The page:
land. This land Mr. Brown sold to settlers at a small price. The government of North Carolina, however, refused to recognize the validity of this deed, and continued to make grants in the territory covered by that instrument.
_______________________________________________________________________________
Westward Movement
From RowanRoots by Dan Patterson ( www.rowanroots.com )

In Old Rowan County, there are still many descendants of Jacob, Michael, Abraham and Andrew Braun. As you know, these four men came into the county in the mid 1700's and obtained much land in the eastern and middle part of what is now present day Rowan County. Michael built his home in what is now Granite Quarry and Dunn's Mountain area.
Abraham ( my ancestor ) had property in the Persimmon Branch ( Dan Nicholas Park area ) and operated a Grist Mill.
Jacob had land in this general area. Michael and Abraham died in Rowan County. Jacob moved to Telford ( Washington County, Tennessee ) and died there. For the most part, Michael and Abraham families stayed in Rowan County; the move westward was originally by Jacob's family, although, members from all four families did move toward Washington County, TN and Kentucky. The man that owns part of the farm that Jacob & Enoch owned is Mr. John Howze. This Jacob, was known as the Wagonmaker. His farm and front door of this home is within yards of the Old Wagon Road. The book written and compiled by John Fischer, Dorothy Brown Koller & Margaret Brown Anderson
" Ancestors and Descendants of Abraham Braun ( The Miller ) and Jacob Braun ( the Wagonmaker ) has pictures of many parts of this farm in Telford. This book traces these families from Rowan County to Tennessee to Illinois and most parts westward. As these families moved westward, they settled in the Washington County, TN area and this movement
was also southward toward Cabarrus & Stanley County, North Carolina and toward the northeast into Orange Co., NC where there was another large German settlement. Later the movement was into the Union Co., Vermillion Co., ( southern Illinois area ). This is where many of you come into the picture. I have heard that many cemeteries in that area are filled with tombstones that show ( born in Rowan County ). If your name is not Brown, never mind. As these pioneers moved westward, they gathered wives and brothers-in-law, with a thousand other names. Adams, Alexander,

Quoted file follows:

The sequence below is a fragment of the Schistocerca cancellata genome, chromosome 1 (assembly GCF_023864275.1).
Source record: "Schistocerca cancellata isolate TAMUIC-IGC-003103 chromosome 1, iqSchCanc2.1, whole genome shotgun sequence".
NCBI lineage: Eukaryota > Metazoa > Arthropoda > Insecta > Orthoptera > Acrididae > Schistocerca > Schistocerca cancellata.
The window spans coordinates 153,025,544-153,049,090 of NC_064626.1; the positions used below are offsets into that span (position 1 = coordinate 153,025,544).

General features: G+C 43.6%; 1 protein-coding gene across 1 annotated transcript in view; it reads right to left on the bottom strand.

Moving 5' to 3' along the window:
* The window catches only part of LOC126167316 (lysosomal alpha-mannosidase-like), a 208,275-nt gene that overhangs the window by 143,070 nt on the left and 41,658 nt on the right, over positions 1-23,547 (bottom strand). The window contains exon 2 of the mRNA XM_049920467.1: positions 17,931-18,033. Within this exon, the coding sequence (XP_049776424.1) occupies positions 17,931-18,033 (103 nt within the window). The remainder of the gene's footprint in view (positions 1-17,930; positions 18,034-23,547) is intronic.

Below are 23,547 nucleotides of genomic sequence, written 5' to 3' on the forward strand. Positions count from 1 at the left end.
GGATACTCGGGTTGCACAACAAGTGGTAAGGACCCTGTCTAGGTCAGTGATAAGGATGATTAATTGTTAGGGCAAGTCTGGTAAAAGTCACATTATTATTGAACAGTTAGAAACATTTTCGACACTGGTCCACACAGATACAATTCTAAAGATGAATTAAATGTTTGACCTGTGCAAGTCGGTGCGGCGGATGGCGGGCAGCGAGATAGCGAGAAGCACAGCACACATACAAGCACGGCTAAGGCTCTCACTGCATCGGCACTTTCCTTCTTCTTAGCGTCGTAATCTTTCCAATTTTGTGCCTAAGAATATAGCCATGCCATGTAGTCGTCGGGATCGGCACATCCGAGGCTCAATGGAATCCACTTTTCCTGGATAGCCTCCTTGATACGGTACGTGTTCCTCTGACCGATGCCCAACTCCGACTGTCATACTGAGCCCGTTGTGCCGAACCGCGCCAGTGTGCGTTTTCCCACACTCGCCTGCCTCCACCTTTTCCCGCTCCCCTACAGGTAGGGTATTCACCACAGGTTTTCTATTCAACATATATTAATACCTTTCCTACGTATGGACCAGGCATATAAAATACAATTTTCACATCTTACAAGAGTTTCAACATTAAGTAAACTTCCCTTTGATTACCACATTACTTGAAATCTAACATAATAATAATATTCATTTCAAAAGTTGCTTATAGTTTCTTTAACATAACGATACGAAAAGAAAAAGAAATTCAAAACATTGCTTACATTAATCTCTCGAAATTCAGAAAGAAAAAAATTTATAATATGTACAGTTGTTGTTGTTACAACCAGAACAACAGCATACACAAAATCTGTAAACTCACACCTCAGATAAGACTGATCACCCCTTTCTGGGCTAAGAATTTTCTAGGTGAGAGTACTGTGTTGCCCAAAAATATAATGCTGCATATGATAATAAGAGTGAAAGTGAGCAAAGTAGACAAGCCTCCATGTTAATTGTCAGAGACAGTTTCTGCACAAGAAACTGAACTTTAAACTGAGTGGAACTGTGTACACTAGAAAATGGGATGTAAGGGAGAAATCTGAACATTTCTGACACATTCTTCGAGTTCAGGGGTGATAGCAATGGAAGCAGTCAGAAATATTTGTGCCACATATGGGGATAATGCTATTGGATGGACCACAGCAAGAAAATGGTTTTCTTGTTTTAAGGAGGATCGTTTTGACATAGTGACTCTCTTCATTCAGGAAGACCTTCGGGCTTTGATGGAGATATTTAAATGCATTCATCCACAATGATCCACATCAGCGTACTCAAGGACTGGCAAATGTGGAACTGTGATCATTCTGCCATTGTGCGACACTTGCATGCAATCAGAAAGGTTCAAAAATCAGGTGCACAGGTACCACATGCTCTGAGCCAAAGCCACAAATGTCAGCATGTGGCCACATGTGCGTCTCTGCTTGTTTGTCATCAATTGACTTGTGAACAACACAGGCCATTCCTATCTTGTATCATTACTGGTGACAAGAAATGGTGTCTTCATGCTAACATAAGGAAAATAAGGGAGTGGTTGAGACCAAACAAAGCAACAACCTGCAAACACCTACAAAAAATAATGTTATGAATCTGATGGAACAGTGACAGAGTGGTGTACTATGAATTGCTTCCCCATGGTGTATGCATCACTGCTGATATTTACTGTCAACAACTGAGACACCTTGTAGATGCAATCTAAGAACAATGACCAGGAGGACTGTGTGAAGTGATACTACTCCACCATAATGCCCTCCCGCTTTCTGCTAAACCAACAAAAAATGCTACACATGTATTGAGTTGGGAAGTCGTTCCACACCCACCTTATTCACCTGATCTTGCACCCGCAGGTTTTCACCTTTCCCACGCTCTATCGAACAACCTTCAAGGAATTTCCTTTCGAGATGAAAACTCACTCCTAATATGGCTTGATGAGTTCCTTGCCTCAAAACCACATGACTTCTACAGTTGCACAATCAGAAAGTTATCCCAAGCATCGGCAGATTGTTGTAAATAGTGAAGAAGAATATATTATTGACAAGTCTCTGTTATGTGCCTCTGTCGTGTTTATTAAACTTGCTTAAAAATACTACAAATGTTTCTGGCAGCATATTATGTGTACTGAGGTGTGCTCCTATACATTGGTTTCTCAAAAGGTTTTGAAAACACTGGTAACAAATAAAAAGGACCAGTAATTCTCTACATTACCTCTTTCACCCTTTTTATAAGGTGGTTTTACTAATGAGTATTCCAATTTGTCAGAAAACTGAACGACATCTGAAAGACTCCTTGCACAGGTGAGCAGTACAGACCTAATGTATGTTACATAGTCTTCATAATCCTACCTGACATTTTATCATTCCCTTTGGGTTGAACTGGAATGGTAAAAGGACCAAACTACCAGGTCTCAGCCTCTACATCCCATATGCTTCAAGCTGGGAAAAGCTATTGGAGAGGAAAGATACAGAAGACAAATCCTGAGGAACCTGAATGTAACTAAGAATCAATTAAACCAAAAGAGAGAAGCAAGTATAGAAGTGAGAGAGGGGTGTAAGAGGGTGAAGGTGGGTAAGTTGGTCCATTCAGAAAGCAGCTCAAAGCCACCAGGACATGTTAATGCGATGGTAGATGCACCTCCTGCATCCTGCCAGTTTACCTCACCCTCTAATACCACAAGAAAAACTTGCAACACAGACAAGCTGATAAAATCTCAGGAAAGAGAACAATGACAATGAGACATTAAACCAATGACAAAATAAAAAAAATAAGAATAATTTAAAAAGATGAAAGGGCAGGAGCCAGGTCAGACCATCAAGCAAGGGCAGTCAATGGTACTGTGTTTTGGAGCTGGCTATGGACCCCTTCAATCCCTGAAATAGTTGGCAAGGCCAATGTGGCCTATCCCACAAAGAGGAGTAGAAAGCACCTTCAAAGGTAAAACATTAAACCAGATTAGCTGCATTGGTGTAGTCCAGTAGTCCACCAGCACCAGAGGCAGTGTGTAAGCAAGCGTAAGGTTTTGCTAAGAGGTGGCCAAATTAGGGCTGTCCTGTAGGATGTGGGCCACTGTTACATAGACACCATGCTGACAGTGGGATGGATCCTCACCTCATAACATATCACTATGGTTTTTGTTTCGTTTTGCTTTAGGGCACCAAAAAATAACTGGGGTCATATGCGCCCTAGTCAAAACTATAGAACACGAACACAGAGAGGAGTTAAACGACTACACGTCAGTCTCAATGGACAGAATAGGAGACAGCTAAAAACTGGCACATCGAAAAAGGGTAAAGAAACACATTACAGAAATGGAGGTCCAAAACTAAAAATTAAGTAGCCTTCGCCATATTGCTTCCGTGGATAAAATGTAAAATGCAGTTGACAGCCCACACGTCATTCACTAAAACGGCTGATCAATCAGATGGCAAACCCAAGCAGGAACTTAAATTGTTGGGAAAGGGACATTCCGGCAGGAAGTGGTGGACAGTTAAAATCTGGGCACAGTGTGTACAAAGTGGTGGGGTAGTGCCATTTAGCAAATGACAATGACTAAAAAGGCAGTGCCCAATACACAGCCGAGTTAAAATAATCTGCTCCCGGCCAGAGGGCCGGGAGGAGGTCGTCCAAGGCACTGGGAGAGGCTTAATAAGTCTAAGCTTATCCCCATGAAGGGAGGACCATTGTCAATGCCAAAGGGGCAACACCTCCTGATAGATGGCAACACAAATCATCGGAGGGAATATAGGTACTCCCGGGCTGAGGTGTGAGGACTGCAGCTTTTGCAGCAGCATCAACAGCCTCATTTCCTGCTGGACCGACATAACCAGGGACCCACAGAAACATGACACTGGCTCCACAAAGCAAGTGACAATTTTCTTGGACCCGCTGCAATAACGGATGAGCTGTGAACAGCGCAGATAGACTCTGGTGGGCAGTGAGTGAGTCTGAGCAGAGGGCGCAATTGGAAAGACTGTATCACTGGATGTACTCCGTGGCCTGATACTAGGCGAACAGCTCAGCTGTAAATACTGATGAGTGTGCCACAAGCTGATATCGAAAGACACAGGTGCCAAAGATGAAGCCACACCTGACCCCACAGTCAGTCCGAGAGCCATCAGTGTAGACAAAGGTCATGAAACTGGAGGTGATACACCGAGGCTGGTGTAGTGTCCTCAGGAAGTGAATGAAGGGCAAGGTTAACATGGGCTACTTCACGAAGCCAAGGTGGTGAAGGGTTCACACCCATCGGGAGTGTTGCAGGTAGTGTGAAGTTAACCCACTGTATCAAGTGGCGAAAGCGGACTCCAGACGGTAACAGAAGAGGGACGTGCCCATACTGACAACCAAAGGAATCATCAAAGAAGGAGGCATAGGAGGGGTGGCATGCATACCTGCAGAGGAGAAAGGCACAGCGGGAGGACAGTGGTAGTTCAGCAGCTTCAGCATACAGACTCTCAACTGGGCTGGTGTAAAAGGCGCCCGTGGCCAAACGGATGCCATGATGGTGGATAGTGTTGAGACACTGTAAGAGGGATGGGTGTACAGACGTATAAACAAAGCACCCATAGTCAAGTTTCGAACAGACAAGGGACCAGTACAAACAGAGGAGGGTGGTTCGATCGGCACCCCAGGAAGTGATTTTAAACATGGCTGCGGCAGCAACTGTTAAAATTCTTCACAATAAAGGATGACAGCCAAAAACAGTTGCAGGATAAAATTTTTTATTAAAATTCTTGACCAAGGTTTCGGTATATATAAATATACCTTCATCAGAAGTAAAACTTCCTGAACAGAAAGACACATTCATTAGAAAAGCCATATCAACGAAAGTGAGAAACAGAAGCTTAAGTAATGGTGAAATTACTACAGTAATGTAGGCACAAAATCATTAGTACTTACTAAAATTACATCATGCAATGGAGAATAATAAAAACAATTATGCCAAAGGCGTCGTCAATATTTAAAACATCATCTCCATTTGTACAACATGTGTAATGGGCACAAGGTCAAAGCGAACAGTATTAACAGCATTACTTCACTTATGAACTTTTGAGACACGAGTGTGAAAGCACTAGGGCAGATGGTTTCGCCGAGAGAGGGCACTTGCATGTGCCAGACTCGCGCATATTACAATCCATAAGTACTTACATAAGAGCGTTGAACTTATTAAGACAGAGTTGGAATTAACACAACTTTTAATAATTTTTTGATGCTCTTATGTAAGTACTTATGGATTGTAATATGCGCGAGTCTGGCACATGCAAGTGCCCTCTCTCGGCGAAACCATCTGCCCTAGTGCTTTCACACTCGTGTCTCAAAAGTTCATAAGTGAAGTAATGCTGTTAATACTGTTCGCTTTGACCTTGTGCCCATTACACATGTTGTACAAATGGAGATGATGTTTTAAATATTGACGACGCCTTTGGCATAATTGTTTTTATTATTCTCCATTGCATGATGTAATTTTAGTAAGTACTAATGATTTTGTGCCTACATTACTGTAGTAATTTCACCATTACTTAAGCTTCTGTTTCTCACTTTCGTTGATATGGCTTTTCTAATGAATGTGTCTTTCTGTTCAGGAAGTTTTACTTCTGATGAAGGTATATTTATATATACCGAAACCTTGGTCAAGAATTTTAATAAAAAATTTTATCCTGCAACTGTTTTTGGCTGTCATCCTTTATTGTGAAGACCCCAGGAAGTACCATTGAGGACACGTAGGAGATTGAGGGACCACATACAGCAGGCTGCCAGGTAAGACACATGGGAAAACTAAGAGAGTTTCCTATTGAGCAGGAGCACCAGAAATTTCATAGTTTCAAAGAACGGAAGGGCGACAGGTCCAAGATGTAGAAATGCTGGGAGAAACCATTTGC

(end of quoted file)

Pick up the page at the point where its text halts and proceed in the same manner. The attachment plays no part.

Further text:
Abendschon, Agner, Arey,Archer, Artmire, Atwood, Barbee, Barger, Barnes, Barnhardt, Baker, Ballard, Barrier, Barringer, Beaver, Beck, Beringer, Bell, Benson, Bost, Boger, Blair, Bohnsack, Braun, Brownlee, Brun, Bunn, Campbell, Cluttz, Kluttz, Everhart, Earnhardt, Fischer, Hamen, Hagstrom, Holshouser, Hunsaker, Million, Pigg, Rendleman, Vandergraph, Zwalen, just to mention a few.
_______________________________________________________________________________
From: A History of Rowan County, North Carolina, Containing Sketches of Prominent Families and Distinquished Men,
with an Appendix by the Reverend Jethro Rumple. Published by J.J. Bruner, Salisbury, NC 1881:
Page #27
The first arrival of Germans in Western North Carolina, in the bounds of old Rowan is believed to have taken place about
1745, though it was five years later that the great body of them came. The stream thus started continued to flow on for years, many of them arriving after the revolutionary war. They traveled with their household goods and the women and children in wagons, the men and boys walking and driving their cattle and hogs before them. They came side by side with their Scotch-Irish neighbors, sometimes settling in the same community with them, and at other times occupying alterante belts or sections of country. Thus we can trace a German stream through Guilford, Davidson, Rowan and Cabarrus counties, and just by its side a stream of Scotch-Irish. But as the years passed away, these streams, l ike the currents of the Missouri and Mississippi rivers, have mingled into one, resulting in a mixed race of German-Scotch-Irish, perpetuating the virtues and perhaps also the weaknessess of all the races. Dr Bernheim, in his interesting work on German settlements in North and South Carolina, has given a list of names, found in common use in Pennsylvania and in North Carolina, such as Propst (28)Bostian, Kline, ( Cline ) Trexler, Schlongh, Seitz (Sides ), Rheinhardt , Biber ( Beaver ), Kohlman ( Coleman ), Derr (Dry ), Berger ( Barrier ), Behringer ( Barringer ),. To this list may be added other names familiar in Rowan County such as Bernhardt, Keilig, Meisenheimer, Beard, Mull, Rintelman(Rendleman ), Layrie ( Lyerly), Kuhn ( Coon ), Friese, Eisenhauer, Yost, Overcash, Boger, Suther, Winecoff, Cress, Walcher, Harkey, Savitz, Henkel, Moser, Braun ( Brown ) and many others familiar to all our people
_______________________________________________________________________________
From the booklet compiled by Scott R. Brown and Dale E. Heber based on material from
The Ancestors and Descendants of Abraham ( Braun) Brown the Miller
The Ancestors and Descendants of Jacob ( Braun ) Brown the Wagonmaker
by John Burgess Fisher, Dorothy Brown Koller and Margaret Brown Anderson.

Why Stephen?

To search and to establish our Brown ancestral line was the goal of this research and the hope was always to be able to identify the immigrant-that particular link in the ancestral chain which would signify the beginnings in this country and the severing of the ties to the Old Country. The search led to Jacob Brown ( Braun ) the Waggonmaker, who died in Washington County, Tennessee in 1808. From the Revolutionary War Pension record of his son Jacob, Jr. the trail led to Rowan County, North Carolina.